Reading is often thought of as a hierarchy of skills, from processing of individual letters and their associated sounds to word recognition to text-processing competencies. Skilled comprehension requires fluid articulation of all these processes, beginning with the sounding out and recognition of individual words to the understanding of sentences in paragraphs as part of much longer texts. There is instruction at all of these levels that can be carried out so as to increase student understanding of what is read.

Decoding. Perhaps it is a truism, but students cannot understand texts if they cannot read the words. Before they can read the words, they have to be aware of the letters and the sounds represented by letters so that sounding out and blending of sounds can occur to pronounce words (see, e.g., Nicholson, 1991). Once pronounced, the good reader notices whether the word as recognized makes sense in the sentence and the text context being read and, if it does not, takes another look at the word to check if it might have been misread (e.g., Gough, 1983, 1984). Of course, reading educators have paid enormous attention to the development of children’s word-recognition skills because they recognize that such skills are critical to the development of skilled comprehenders.

As part of such work, LaBerge and Samuels (1974) made a fundamental discovery. Being able to sound out a word does not guarantee that the word will be understood as the child reads. When children are first learning to sound out words, it requires real mental effort. The more effort required, the less consciousness left over for other cognitive operations, including comprehension of the words being sounded out. Thus, LaBerge and Samuels’ analyses made clear that it was critical for children to develop fluency in word recognition. Fluent (i.e., automatic) word recognition consumes little cognitive capacity, freeing up the child’s cognitive capacity for understanding what is read. Anyone who has ever taught elementary children and witnessed round-robin reading can recall students who could sound out a story with great effort but at the end had no idea of what had been read.

Tan and Nicholson (1997) carried out a study that emphasized the importance of word-recognition instruction to the point of fluency. In their study, struggling primary-level readers were taught 10 new words, with instruction either emphasizing word recognition to the point of fluency (they practiced reading the individual words until they could recognize them automatically) or understanding of the words (instruction involving mostly student-teacher discussions about word meanings). Following the instruction, the students read a passage containing the words and answered comprehension questions about it. The students who had learned to recognize the words to the point of automaticity answered more comprehension questions than did students who experienced instruction emphasizing individual word meanings. Consistent with other analyses (e.g., Breznitz, 1997a, 1997b), Tan and Nicholson’s outcome made obvious that development of fluent word-recognition skills can make an important difference in students’ understanding of what they read.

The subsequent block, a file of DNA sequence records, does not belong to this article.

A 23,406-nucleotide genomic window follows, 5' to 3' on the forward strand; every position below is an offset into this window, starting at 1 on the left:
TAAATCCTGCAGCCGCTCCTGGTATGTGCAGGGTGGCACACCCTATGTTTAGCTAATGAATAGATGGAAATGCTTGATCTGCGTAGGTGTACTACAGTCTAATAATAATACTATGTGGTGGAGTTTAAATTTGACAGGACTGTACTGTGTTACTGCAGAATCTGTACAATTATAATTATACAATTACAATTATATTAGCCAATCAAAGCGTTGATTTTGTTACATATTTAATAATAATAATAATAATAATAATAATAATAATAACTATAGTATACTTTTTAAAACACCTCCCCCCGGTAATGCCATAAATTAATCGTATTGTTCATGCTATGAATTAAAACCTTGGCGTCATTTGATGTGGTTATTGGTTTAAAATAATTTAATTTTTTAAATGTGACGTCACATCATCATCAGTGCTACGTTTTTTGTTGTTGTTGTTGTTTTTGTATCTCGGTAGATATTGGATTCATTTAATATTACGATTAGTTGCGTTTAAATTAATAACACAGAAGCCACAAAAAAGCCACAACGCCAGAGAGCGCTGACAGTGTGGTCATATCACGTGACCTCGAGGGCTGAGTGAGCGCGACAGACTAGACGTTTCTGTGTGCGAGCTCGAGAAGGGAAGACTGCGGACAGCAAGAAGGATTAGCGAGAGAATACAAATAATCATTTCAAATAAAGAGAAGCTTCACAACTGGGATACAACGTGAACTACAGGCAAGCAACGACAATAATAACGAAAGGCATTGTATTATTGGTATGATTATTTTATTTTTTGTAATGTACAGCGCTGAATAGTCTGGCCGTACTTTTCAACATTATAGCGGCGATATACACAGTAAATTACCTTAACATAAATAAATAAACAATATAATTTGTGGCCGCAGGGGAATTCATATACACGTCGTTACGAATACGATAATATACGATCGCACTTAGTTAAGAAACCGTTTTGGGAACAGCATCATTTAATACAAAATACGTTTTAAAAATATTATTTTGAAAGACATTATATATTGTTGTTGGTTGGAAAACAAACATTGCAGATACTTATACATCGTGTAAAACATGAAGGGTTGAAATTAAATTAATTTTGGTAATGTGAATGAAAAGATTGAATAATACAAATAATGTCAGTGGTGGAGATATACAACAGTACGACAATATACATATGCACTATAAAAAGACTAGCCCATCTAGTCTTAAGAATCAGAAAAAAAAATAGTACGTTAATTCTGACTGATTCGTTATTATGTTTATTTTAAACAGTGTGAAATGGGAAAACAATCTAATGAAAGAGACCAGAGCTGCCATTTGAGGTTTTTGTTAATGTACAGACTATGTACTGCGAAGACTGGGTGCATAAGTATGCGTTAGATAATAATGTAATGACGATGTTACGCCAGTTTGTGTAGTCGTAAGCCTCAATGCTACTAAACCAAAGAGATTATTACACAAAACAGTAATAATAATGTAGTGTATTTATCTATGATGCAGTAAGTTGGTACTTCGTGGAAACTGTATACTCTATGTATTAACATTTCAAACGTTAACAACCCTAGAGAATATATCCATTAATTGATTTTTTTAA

Thus, a first recommendation to educators who want to improve students’ comprehension skills is to teach them to decode well. Explicit instruction in sounding out words, which has been so well validated as helping many children to recognize words more certainly (e.g., Snow, Burns, & Griffin, 1998, online document), is a start in developing good comprehenders -- but it is just a start. Word-recognition skills must be developed to the point of fluency if comprehension benefits are to be maximized.

Vocabulary. It is well established that good comprehenders tend to have good vocabularies (Anderson & Freebody, 1991; Nagy, Anderson, & Herman, 1987). This correlation, however, does not mean that teaching vocabulary will increase readers’ comprehension, for that is a causal conclusion. As it turns out, however, when reading educators conducted experiments in which vocabulary was either taught to students or not, comprehension improved as a function of vocabulary instruction. Perhaps the most widely cited experiment of this type was carried out by Isabel Beck and her associates, who taught Grade 4 children a corpus of 104 words over a 5-month period (Beck, Perfetti, & McKeown, 1982). The children who received instruction outperformed noninstructed children on subsequent comprehension tests. When all of the work of Beck’s group and others is considered (see, e.g., Beck & McKeown, 1991; Durso & Coggins, 1991), a good case can be made that when students are taught vocabulary in a thorough fashion, their comprehension of what they read improves.

One counterargument to this advice to teach vocabulary is that children learn vocabulary incidentally -- that is, they learn the meanings of many words by experiencing those words in the actual world and in text worlds, without explicit instruction (Stanovich, 1986; Sternberg, 1987). Even so, such incidental learning is filled with potential pitfalls, for the meanings learned range from richly contextualized and more than adequate to incomplete to wrong (Miller & Gildea, 1987). Just the other morning, I sat in a reading class as a teacher asked students to guess the meanings of new words encountered in a story, based on text and picture clues. Many of the definitions offered by the children were way off. Anyone who has ever taught young children knows that they benefit from explicit teaching of vocabulary.

That children do develop knowledge of vocabulary through incidental contact with new words they read is one of the many reasons to encourage students to read extensively. Whenever researchers have looked, they have found vocabulary increases as a function of children’s reading of text rich in new words (e.g., Dickinson & Smith, 1994; Elley, 1989; Morrow, Pressley, Smith, & Smith, 1997; Pelligrini, Galda, Perlmutter, & Jones, 1994; Robbins & Ehri, 1994; Rosenhouse, Feitelson, Kita, & Goldstein, 1997).